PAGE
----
Achilles' Heel - over-Reliance on Technology as a Weak Point of the U.S. Army

Topics: United States Army, Iraq War, World War II Pages: 15 (5452 words) Published: August 23, 2013
“Achilles' heel”
Over-reliance on Technology as a Weak Point of the U.S. Army

The information revolution – an incredible growth in possibilities of receiving and passing on information, changed the way how the world is functioning so significantly that we are able to say that we are now living in the midst of the information age. Digital technology opened new possibilities to economy and had also big impact on most other areas of human life. Among them, conflicts and wars have always occupying important place. Through last decades the U.S. military were not only a beneficent but even a founder of the technological progress.[1] Demand for the technological superiority, the decisive factor in prospective war, were forcing successive American governments to spent large sums on research and development (R&D) centers during the Cold War, but didn't expend with the decay of the Soviet Union. Nowadays the USA are spending approximately 12% of their defense budget (75 of $623 billion in 2008) on “research, development, testing and evaluations” (to compare, in 2004 combined spending of China, Russia, France, Israel and the United Kingdom for R&D didn't exceed $17 billion).[2] In 1991, the first Gulf War showed the superiority of the American military technology over their Cold War's adversaries equipment. This war were also an impulse for so called Revolution in Military Affairs (RMA) which is so far shaping the strategy of the American army. The point of this essay is the explanation where the American military supremacy is coming from and then, by referring to historical case studies, an analyze of possible weaknesses in the U.S. strategy. At the end maybe it will be possible to answer the question: could the faith in technology became the American “Maginot line”[3] of even “Achilles heel” of the 21st century?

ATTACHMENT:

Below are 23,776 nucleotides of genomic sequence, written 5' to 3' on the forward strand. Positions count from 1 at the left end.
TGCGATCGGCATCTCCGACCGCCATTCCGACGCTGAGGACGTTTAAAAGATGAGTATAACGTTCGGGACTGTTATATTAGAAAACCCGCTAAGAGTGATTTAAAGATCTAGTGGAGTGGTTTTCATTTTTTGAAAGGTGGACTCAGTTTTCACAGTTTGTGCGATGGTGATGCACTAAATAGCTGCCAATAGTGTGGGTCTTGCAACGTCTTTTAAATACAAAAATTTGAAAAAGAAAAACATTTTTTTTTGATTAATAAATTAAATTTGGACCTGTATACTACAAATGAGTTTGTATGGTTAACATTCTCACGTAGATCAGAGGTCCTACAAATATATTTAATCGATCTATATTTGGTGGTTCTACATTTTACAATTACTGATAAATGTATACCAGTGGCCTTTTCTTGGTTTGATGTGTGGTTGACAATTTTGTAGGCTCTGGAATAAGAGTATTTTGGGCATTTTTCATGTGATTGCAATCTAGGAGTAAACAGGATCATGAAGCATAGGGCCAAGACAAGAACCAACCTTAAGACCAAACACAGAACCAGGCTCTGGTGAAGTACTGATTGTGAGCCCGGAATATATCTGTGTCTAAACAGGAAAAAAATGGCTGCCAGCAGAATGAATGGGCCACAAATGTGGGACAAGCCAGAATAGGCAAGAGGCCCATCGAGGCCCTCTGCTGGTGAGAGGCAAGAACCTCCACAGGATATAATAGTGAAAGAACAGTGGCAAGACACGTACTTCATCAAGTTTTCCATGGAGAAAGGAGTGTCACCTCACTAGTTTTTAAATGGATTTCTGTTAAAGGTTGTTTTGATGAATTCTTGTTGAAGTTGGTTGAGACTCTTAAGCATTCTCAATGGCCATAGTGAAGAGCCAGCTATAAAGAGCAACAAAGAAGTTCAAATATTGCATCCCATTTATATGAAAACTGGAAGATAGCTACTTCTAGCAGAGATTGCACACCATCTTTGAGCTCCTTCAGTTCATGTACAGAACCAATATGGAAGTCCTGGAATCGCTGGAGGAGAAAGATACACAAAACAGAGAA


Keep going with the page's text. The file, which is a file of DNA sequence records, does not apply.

Before the RMA became main goal of the U.S. Military during Donald Rumsfeld term of office as a Secretary of Defense, as early as in the middle 90s military thinkers, like retired admirals William Owens and Arthur Cebrowski, remarked that the changing rules of the information age implicate changes in the military area as well. They argued that the patterns from modern economy should be implied also in military.[4]

In 1996 the Joint Chiefs of Staff created the “Joint Vision 2010” (JV 2010) which stated that the main goal for the U.S. military will be achieving “the information superiority” defined as a “the capability to collect, process, and disseminate an uninterrupted flow of information while exploiting or denying an adversary’s ability to do the same.”[5]

Year 1999 brought an another crucial work for the current military transformation program. The “Network Centric Warfare” written by David S. Alberts, John J. Garstka and Frederick P. Stein underlined once again that military reflects an economy system. Therefore, when in the past success in business depended on ability to rapid production and shipment of products, so also victory in war depended of ability to rise and then transport concentrated army groups into decisive points of enemy;s defense. The perfect example of the realization of this strategy (created by the industrial revolution in 19th century) were Prussian victories over Austria (1866) and France (1871). Bismarck's armies were able to defeat their enemies because thanks to the developed command structure and railroad system were able to mobilize and move masses of soldiers faster than their adversaries. In turn, as a result of the information revolution, success in nowadays business depend from the rapid acquirement and dissemination of information. Therefore, authors of the “Network Centric Warfare” argued that victory in post-industrial war will depend from the ability to gather the most exact possible knowledge of the enemy. Then, thanks to the existing technology, it will be possible to strike into vital points of the enemy's forces from big distances – it is no any longer necessary to...

Bibliography: Brzezinski, Richard, “Polish Armies 1569–1696 (1)”, Men-at-Arms Series. Oxford: Osprey Publishing Ltd., 1987
Brzezinski, Richard, “Polish Winged Hussar 1576-1775,” Warrior Series
Internet sources:
Military R&D: Hits and Misses, http://executiveeducation.wharton.upenn.edu/wharton-aerospace-defense-report/Military-Hits-and-Misses-1008.cfm (accessed 27.02.2010)
http://www.opinionjournal.com/forms/printThis.html?id=110004289 (accessed 27.02.2010)
[5] US Department of Defense, Joint Vision 2010, p
[6] Kagan, Frederic W., “A Dangerous Transformation”, The Wall Street Journal, 12.11.2003
http://www.opinionjournal.com/forms/printThis.html?id=110004289 (accessed 27.02.2010)
[12] http://en.wikipedia.org/wiki/Battle_of_Kircholm (accessed 27.02.2010)
http://en.wikipedia.org/wiki/Winged_Hussars (accessed 27.02.2010)
[15] Davies, Joshua, "If We Run Out of Batteries, This War is Screwed.", Wired Magazine, 11.06.2003, http://www.wired.com/wired/archive/11.06/battlefield_pr.html (accessed 27.02.2010)
[16] Gentry, John A
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